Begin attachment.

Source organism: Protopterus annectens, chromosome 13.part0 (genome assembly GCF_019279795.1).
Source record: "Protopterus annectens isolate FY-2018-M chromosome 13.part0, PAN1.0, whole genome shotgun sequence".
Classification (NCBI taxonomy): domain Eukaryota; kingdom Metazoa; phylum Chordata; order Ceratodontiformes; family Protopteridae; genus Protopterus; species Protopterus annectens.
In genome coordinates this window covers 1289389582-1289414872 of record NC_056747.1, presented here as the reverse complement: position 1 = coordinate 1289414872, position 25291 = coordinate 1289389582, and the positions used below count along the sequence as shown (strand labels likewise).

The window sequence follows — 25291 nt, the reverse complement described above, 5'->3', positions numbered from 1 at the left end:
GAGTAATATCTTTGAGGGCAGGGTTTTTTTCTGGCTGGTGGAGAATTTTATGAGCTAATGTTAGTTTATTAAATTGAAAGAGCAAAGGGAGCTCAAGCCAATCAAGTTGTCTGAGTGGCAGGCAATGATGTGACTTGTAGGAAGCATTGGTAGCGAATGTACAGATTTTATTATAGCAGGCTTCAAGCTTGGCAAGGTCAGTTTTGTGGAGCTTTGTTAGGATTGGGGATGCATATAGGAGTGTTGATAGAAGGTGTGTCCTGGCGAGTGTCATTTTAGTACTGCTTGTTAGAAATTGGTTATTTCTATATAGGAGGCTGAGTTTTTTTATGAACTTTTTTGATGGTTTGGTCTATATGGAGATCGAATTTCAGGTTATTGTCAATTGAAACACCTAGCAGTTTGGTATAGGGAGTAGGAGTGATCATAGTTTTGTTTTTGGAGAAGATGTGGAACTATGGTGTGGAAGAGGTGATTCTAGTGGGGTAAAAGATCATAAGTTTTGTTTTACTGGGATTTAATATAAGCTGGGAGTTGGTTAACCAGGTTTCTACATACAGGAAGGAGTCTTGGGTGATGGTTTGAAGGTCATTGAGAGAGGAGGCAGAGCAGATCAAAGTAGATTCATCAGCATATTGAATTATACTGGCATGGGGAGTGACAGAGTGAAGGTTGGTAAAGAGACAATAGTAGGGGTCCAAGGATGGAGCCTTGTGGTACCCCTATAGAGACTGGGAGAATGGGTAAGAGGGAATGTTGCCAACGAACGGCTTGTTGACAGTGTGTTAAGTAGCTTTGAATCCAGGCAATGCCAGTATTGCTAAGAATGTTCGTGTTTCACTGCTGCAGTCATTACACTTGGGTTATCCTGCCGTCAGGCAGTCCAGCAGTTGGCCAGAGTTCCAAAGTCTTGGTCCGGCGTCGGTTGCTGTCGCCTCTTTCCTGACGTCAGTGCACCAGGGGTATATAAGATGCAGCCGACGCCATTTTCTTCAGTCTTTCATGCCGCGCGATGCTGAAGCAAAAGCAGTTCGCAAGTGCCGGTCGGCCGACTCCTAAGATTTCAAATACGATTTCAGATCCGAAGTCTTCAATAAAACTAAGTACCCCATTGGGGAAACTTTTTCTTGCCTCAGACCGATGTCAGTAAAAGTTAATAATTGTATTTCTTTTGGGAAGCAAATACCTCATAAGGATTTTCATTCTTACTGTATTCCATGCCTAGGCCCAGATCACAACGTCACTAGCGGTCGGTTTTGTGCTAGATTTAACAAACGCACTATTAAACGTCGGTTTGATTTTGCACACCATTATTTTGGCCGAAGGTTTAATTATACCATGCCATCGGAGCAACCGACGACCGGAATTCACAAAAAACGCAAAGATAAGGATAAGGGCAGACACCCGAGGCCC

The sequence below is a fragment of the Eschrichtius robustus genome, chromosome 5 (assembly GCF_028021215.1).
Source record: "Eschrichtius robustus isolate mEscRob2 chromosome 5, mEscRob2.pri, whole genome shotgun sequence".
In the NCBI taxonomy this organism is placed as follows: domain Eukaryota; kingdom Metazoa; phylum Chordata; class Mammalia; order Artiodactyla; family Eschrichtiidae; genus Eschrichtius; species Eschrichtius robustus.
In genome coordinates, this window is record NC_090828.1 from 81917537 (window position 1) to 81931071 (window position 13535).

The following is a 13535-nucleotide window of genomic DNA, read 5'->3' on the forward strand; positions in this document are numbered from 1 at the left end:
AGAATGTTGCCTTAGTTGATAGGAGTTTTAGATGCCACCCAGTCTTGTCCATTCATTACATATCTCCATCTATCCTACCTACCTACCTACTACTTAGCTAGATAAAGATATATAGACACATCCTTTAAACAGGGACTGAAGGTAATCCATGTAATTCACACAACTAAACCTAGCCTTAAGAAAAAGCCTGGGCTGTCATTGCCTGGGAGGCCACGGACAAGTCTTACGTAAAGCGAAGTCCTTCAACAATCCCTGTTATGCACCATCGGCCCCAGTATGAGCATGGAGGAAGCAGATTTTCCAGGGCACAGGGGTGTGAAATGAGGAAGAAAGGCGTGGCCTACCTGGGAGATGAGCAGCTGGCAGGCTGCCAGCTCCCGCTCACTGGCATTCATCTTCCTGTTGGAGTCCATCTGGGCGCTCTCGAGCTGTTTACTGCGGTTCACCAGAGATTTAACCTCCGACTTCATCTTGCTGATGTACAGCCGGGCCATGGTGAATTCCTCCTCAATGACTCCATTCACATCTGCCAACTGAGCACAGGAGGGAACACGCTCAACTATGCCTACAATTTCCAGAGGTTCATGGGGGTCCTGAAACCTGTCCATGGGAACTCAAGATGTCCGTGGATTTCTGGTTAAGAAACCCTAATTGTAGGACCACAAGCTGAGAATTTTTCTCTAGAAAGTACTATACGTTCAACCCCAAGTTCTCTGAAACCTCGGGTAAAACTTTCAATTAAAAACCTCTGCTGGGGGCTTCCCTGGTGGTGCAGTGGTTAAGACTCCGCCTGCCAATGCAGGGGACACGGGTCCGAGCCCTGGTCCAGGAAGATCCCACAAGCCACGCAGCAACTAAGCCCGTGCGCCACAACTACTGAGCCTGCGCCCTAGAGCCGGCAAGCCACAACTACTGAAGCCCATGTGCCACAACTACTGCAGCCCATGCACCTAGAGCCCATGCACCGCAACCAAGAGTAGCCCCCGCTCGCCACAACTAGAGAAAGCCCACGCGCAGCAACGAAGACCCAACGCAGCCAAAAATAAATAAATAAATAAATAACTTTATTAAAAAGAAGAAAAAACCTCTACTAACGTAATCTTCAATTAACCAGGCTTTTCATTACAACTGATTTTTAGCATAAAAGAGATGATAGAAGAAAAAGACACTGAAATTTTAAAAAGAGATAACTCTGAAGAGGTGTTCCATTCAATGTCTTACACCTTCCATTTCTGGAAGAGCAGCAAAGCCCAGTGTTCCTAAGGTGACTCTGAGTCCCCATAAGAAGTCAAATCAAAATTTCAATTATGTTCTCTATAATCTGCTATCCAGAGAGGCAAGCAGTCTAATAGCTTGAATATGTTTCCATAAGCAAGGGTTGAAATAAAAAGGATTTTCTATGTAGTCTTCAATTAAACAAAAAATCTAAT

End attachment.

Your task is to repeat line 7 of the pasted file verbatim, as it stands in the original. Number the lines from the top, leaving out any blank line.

The sequence below is a fragment of the Eschrichtius robustus genome, chromosome 5 (assembly GCF_028021215.1).